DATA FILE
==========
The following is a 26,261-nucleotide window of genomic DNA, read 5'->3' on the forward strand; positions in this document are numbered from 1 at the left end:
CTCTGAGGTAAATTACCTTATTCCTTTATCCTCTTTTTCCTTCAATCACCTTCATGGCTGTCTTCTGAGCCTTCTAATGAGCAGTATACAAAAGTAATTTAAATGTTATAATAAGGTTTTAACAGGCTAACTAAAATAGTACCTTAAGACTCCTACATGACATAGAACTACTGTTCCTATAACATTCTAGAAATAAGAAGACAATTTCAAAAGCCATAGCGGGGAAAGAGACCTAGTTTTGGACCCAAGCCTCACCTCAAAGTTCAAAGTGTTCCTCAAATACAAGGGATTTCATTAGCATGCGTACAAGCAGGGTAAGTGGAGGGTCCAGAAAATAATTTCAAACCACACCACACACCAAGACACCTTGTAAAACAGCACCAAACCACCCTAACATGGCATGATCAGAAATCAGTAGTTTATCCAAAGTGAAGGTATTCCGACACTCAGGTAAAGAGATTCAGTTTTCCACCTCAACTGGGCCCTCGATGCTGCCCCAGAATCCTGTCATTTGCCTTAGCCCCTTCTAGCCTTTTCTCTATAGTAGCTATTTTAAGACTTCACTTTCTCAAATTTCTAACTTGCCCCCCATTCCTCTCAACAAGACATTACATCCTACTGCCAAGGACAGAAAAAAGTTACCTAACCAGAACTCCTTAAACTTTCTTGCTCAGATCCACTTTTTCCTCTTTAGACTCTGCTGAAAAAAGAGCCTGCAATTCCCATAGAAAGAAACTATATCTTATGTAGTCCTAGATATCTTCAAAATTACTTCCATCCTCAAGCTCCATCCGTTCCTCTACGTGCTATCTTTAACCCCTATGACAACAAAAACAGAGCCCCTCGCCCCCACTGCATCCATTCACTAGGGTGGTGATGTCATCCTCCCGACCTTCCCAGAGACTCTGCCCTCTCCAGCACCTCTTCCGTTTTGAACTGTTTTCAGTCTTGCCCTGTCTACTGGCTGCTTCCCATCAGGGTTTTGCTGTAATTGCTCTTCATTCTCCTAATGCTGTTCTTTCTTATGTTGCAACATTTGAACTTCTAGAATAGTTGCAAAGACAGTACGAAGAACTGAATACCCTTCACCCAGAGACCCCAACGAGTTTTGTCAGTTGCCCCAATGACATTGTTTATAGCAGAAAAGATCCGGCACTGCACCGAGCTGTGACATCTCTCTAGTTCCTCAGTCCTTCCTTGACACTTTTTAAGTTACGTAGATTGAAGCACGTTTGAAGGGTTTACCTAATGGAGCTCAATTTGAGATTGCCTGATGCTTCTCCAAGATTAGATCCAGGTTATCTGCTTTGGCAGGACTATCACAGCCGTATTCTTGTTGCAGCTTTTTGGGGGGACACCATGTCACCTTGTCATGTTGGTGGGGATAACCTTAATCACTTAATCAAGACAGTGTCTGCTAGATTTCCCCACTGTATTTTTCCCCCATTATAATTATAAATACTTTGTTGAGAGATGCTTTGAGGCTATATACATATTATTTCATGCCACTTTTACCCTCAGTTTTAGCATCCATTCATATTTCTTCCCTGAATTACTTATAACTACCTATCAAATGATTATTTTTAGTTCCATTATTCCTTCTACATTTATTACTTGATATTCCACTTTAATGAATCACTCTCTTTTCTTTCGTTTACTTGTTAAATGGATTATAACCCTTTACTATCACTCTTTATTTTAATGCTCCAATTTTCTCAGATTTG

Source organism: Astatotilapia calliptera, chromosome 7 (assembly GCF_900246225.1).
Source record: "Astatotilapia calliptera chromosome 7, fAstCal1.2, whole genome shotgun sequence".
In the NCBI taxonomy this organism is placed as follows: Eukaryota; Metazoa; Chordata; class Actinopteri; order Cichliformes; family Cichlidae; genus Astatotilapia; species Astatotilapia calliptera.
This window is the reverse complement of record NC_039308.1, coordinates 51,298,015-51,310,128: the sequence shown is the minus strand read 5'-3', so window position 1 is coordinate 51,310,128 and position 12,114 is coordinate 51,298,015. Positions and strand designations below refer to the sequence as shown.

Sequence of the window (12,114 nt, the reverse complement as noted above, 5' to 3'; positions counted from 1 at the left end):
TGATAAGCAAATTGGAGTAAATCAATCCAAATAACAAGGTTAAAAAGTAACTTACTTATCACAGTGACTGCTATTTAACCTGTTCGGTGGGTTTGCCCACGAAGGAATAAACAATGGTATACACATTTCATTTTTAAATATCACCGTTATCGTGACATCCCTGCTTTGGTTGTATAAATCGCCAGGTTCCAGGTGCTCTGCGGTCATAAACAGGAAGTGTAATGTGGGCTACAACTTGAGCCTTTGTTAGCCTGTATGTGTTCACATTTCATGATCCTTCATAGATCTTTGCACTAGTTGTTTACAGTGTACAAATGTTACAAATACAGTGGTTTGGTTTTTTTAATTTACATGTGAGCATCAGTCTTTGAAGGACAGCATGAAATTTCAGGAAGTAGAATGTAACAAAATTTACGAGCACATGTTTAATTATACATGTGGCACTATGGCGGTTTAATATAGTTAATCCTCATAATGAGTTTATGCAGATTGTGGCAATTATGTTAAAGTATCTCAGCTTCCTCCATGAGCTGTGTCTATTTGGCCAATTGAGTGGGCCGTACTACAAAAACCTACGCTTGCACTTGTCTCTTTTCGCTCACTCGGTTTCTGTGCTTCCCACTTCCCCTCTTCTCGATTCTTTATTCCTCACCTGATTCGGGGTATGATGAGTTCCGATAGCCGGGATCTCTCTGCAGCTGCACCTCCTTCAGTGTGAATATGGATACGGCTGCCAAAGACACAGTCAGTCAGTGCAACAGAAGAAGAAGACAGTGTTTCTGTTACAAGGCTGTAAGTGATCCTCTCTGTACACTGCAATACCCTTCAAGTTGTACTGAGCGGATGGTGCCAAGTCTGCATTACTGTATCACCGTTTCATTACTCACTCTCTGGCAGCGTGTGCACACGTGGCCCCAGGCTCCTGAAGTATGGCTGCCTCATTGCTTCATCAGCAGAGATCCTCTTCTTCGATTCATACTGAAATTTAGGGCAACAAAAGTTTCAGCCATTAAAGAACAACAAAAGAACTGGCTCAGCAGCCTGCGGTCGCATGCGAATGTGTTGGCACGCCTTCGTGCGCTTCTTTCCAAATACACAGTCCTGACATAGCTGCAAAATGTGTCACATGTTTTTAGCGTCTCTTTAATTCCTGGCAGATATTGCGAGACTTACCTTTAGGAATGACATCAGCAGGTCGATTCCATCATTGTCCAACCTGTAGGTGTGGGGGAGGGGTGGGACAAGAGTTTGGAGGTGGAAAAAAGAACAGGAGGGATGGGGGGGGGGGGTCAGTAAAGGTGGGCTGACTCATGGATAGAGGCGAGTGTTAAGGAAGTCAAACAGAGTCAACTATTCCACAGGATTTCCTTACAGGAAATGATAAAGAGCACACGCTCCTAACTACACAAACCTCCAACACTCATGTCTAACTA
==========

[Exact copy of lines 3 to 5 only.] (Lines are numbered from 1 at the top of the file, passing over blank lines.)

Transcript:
Source organism: Astatotilapia calliptera, chromosome 7 (assembly GCF_900246225.1).
Source record: "Astatotilapia calliptera chromosome 7, fAstCal1.2, whole genome shotgun sequence".
In the NCBI taxonomy this organism is placed as follows: Eukaryota; Metazoa; Chordata; class Actinopteri; order Cichliformes; family Cichlidae; genus Astatotilapia; species Astatotilapia calliptera.